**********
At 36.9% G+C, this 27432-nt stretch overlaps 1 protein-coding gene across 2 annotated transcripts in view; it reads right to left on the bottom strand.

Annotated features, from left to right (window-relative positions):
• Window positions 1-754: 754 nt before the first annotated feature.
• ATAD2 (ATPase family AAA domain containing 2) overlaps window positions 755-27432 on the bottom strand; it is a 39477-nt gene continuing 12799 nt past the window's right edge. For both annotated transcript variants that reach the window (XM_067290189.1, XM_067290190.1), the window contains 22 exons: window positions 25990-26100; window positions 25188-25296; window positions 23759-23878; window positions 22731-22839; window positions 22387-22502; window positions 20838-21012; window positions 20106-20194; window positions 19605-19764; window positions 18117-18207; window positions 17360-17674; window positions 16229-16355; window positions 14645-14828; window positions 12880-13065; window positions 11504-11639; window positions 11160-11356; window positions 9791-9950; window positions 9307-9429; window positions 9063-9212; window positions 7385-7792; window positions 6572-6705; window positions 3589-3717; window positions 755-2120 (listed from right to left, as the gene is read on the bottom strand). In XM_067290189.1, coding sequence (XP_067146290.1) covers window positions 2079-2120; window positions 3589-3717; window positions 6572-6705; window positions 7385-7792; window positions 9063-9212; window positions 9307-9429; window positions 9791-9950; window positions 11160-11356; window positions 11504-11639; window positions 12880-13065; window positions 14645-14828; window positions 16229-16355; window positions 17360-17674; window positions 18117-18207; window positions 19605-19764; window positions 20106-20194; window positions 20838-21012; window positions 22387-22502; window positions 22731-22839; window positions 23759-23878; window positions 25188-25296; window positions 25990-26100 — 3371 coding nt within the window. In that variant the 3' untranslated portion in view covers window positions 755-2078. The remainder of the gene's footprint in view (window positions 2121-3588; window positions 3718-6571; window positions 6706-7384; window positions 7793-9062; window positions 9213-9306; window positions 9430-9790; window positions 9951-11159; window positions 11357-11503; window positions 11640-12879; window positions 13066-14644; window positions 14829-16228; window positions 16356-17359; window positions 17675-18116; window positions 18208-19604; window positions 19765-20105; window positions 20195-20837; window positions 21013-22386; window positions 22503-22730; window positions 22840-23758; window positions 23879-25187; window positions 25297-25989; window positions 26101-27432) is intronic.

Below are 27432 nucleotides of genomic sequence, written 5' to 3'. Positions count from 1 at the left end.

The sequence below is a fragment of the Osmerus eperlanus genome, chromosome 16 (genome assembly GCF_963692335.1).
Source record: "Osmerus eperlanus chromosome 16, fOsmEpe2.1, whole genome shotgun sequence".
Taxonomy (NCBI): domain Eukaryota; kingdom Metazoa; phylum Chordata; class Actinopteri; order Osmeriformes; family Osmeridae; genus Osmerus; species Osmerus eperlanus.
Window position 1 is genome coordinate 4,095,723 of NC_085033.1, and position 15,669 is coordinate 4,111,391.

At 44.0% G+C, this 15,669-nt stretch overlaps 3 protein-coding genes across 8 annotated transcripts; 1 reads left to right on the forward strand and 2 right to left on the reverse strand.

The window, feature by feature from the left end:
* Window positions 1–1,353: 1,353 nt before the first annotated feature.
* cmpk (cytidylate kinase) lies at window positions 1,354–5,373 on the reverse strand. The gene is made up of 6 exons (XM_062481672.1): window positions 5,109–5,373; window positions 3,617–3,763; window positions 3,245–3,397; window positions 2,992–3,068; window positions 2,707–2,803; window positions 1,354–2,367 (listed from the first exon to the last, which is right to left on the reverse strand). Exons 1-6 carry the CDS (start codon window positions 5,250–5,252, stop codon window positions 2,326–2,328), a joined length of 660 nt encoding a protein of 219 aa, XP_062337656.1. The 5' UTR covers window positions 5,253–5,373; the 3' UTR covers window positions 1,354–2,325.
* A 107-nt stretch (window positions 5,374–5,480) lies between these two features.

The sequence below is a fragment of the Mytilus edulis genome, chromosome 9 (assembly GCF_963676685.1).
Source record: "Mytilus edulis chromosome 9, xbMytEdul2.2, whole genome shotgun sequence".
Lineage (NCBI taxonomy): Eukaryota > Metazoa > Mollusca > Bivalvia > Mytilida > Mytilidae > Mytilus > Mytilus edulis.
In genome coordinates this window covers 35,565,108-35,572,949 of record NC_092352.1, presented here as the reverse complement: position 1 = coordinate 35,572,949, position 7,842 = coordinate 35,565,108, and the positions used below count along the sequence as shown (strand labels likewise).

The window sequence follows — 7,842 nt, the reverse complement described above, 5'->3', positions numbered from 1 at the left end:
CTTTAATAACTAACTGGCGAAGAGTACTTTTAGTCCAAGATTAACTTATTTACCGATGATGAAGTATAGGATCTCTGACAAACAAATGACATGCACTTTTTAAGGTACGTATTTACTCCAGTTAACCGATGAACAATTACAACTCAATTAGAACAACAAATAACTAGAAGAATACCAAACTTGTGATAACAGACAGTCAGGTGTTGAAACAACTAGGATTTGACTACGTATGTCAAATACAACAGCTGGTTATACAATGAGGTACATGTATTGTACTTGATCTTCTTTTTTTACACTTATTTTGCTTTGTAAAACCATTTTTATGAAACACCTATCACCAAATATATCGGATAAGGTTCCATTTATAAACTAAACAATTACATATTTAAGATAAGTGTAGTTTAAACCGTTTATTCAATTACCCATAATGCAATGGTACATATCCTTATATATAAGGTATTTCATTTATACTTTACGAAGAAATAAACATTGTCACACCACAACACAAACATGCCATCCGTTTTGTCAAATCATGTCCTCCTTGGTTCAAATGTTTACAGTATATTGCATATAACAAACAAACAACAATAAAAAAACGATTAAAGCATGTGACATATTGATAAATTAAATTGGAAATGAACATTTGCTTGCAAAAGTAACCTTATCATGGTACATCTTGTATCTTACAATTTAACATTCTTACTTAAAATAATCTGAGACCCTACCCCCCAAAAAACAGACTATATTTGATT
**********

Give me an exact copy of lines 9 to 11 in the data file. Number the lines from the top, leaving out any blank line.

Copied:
Window position 1 is genome coordinate 4,095,723 of NC_085033.1, and position 15,669 is coordinate 4,111,391.

At 44.0% G+C, this 15,669-nt stretch overlaps 3 protein-coding genes across 8 annotated transcripts; 1 reads left to right on the forward strand and 2 right to left on the reverse strand.

The window, feature by feature from the left end: